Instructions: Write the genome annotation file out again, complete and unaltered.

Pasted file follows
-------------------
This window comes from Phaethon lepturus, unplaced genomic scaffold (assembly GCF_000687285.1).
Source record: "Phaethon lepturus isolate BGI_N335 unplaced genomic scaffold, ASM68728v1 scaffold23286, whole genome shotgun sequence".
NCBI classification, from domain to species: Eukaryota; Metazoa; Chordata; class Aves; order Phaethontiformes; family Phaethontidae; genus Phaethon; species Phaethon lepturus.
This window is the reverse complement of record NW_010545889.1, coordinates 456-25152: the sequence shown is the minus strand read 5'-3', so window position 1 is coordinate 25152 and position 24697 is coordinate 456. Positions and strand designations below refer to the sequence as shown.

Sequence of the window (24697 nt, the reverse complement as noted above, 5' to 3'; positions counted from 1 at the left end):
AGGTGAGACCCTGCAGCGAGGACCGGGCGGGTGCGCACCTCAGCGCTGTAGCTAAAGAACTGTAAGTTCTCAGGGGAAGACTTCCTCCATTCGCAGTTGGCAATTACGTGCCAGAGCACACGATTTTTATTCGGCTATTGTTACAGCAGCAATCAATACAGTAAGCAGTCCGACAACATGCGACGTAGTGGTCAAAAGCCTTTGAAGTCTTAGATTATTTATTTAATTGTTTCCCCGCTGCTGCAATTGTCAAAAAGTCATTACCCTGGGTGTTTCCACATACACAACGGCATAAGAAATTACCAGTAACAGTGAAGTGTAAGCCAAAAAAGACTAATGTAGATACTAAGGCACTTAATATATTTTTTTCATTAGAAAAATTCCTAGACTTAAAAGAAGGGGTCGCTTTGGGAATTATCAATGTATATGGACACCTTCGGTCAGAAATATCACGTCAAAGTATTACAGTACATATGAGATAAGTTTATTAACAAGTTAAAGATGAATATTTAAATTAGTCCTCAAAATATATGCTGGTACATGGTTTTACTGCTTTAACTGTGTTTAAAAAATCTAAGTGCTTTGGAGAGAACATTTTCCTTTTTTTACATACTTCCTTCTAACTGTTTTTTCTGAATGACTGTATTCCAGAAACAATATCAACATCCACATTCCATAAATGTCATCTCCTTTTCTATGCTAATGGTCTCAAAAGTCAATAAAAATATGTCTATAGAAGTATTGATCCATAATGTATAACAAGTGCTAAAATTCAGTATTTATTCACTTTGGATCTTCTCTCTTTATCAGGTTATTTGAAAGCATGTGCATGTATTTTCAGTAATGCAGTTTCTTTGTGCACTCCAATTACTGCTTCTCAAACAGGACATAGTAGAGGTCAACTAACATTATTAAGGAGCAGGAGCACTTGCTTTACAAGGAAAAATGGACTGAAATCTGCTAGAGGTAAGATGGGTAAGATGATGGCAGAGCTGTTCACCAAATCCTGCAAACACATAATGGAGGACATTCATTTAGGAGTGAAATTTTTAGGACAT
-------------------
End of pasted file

This window comes from Phaethon lepturus, unplaced genomic scaffold (assembly GCF_000687285.1).
Source record: "Phaethon lepturus isolate BGI_N335 unplaced genomic scaffold, ASM68728v1 scaffold23286, whole genome shotgun sequence".
NCBI classification, from domain to species: Eukaryota; Metazoa; Chordata; class Aves; order Phaethontiformes; family Phaethontidae; genus Phaethon; species Phaethon lepturus.
This window is the reverse complement of record NW_010545889.1, coordinates 456-25152: the sequence shown is the minus strand read 5'-3', so window position 1 is coordinate 25152 and position 24697 is coordinate 456. Positions and strand designations below refer to the sequence as shown.

Sequence of the window (24697 nt, the reverse complement as noted above, 5' to 3'; positions counted from 1 at the left end):
AGGTGAGACCCTGCAGCGAGGACCGGGCGGGTGCGCACCTCAGCGCTGTAGCTAAAGAACTGTAAGTTCTCAGGGGAAGACTTCCTCCATTCGCAGTTGGCAATTACGTGCCAGAGCACACGATTTTTATTCGGCTATTGTTACAGCAGCAATCAATACAGTAAGCAGTCCGACAACATGCGACGTAGTGGTCAAAAGCCTTTGAAGTCTTAGATTATTTATTTAATTGTTTCCCCGCTGCTGCAATTGTCAAAAAGTCATTACCCTGGGTGTTTCCACATACACAACGGCATAAGAAATTACCAGTAACAGTGAAGTGTAAGCCAAAAAAGACTAATGTAGATACTAAGGCACTTAATATATTTTTTTCATTAGAAAAATTCCTAGACTTAAAAGAAGGGGTCGCTTTGGGAATTATCAATGTATATGGACACCTTCGGTCAGAAATATCACGTCAAAGTATTACAGTACATATGAGATAAGTTTATTAACAAGTTAAAGATGAATATTTAAATTAGTCCTCAAAATATATGCTGGTACATGGTTTTACTGCTTTAACTGTGTTTAAAAAATCTAAGTGCTTTGGAGAGAACATTTTCCTTTTTTTACATACTTCCTTCTAACTGTTTTTTCTGAATGACTGTATTCCAGAAACAATATCAACATCCACATTCCATAAATGTCATCTCCTTTTCTATGCTAATGGTCTCAAAAGTCAATAAAAATATGTCTATAGAAGTATTGATCCATAATGTATAACAAGTGCTAAAATTCAGTATTTATTCACTTTGGATCTTCTCTCTTTATCAGGTTATTTGAAAGCATGTGCATGTATTTTCAGTAATGCAGTTTCTTTGTGCACTCCAATTACTGCTTCTCAAACAGGACATAGTAGAGGTCAACTAACATTATTAAGGAGCAGGAGCACTTGCTTTACAAGGAAAAATGGACTGAAATCTGCTAGAGGTAAGATGGGTAAGATGATGGCAGAGCTGTTCACCAAATCCTGCAAACACATAATGGAGGACATTCATTTAGGAGTGAAATTTTTAGGACAT